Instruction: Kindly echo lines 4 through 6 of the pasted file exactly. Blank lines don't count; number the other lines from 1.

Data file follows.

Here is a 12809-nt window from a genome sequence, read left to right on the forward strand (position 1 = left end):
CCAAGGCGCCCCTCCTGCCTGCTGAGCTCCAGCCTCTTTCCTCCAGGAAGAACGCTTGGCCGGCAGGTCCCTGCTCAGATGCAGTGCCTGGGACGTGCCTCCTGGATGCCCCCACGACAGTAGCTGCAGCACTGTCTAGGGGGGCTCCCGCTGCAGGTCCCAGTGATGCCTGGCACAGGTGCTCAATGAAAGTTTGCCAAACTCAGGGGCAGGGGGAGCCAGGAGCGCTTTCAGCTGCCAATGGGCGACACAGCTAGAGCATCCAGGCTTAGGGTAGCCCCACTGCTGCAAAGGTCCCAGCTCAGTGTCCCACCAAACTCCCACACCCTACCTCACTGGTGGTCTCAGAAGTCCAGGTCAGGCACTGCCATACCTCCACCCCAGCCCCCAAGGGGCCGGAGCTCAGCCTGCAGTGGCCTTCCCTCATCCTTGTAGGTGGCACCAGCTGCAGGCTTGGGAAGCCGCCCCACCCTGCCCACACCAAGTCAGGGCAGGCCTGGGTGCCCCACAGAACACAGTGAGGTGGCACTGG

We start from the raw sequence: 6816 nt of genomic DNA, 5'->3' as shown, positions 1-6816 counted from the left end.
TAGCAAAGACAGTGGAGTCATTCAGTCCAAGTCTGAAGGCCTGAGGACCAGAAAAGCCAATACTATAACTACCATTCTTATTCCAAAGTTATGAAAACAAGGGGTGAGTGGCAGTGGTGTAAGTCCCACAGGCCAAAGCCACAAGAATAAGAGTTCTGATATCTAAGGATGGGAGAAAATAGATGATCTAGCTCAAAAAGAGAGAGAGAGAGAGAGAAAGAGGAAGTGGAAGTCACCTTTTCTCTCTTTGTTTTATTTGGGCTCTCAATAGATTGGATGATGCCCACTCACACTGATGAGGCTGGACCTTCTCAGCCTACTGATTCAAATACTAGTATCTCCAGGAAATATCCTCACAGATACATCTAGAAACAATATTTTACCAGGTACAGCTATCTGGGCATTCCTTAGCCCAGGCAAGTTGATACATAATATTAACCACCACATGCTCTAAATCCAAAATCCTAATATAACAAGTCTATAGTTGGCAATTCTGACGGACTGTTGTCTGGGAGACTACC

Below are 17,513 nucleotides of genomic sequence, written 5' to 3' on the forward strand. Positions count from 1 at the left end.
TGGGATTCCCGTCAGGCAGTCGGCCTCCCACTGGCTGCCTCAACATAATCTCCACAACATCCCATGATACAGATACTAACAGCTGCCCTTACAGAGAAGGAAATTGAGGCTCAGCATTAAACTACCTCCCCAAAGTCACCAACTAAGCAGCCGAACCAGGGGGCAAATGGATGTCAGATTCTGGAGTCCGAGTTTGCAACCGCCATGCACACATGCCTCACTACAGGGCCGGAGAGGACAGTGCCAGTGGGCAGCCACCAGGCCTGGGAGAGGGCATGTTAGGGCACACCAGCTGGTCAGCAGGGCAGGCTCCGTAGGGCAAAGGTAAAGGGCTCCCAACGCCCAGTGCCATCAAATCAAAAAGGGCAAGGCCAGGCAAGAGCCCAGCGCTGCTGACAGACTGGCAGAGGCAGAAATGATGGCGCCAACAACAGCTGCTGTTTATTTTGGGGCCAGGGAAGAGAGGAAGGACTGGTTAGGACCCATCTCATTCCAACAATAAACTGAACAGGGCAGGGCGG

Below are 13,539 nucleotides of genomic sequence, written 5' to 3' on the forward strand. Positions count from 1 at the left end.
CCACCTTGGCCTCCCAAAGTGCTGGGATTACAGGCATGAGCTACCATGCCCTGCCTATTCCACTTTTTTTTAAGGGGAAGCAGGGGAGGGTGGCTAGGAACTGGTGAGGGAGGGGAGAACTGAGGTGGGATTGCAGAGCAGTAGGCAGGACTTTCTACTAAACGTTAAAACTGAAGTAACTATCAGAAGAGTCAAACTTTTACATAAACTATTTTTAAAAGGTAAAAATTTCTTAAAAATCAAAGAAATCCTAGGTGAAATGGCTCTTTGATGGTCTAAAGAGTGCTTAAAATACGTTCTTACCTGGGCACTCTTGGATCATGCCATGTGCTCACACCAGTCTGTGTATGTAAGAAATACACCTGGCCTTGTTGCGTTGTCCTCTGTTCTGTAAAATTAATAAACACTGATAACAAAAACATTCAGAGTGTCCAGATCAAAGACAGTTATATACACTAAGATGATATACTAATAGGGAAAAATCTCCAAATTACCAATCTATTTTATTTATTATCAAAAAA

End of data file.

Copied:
TAGCAAAGACAGTGGAGTCATTCAGTCCAAGTCTGAAGGCCTGAGGACCAGAAAAGCCAATACTATAACTACCATTCTTATTCCAAAGTTATGAAAACAAGGGGTGAGTGGCAGTGGTGTAAGTCCCACAGGCCAAAGCCACAAGAATAAGAGTTCTGATATCTAAGGATGGGAGAAAATAGATGATCTAGCTCAAAAAGAGAGAGAGAGAGAGAGAAAGAGGAAGTGGAAGTCACCTTTTCTCTCTTTGTTTTATTTGGGCTCTCAATAGATTGGATGATGCCCACTCACACTGATGAGGCTGGACCTTCTCAGCCTACTGATTCAAATACTAGTATCTCCAGGAAATATCCTCACAGATACATCTAGAAACAATATTTTACCAGGTACAGCTATCTGGGCATTCCTTAGCCCAGGCAAGTTGATACATAATATTAACCACCACATGCTCTAAATCCAAAATCCTAATATAACAAGTCTATAGTTGGCAATTCTGACGGACTGTTGTCTGGGAGACTACC

Below are 17,513 nucleotides of genomic sequence, written 5' to 3' on the forward strand. Positions count from 1 at the left end.
TGGGATTCCCGTCAGGCAGTCGGCCTCCCACTGGCTGCCTCAACATAATCTCCACAACATCCCATGATACAGATACTAACAGCTGCCCTTACAGAGAAGGAAATTGAGGCTCAGCATTAAACTACCTCCCCAAAGTCACCAACTAAGCAGCCGAACCAGGGGGCAAATGGATGTCAGATTCTGGAGTCCGAGTTTGCAACCGCCATGCACACATGCCTCACTACAGGGCCGGAGAGGACAGTGCCAGTGGGCAGCCACCAGGCCTGGGAGAGGGCATGTTAGGGCACACCAGCTGGTCAGCAGGGCAGGCTCCGTAGGGCAAAGGTAAAGGGCTCCCAACGCCCAGTGCCATCAAATCAAAAAGGGCAAGGCCAGGCAAGAGCCCAGCGCTGCTGACAGACTGGCAGAGGCAGAAATGATGGCGCCAACAACAGCTGCTGTTTATTTTGGGGCCAGGGAAGAGAGGAAGGACTGGTTAGGACCCATCTCATTCCAACAATAAACTGAACAGGGCAGGGCGG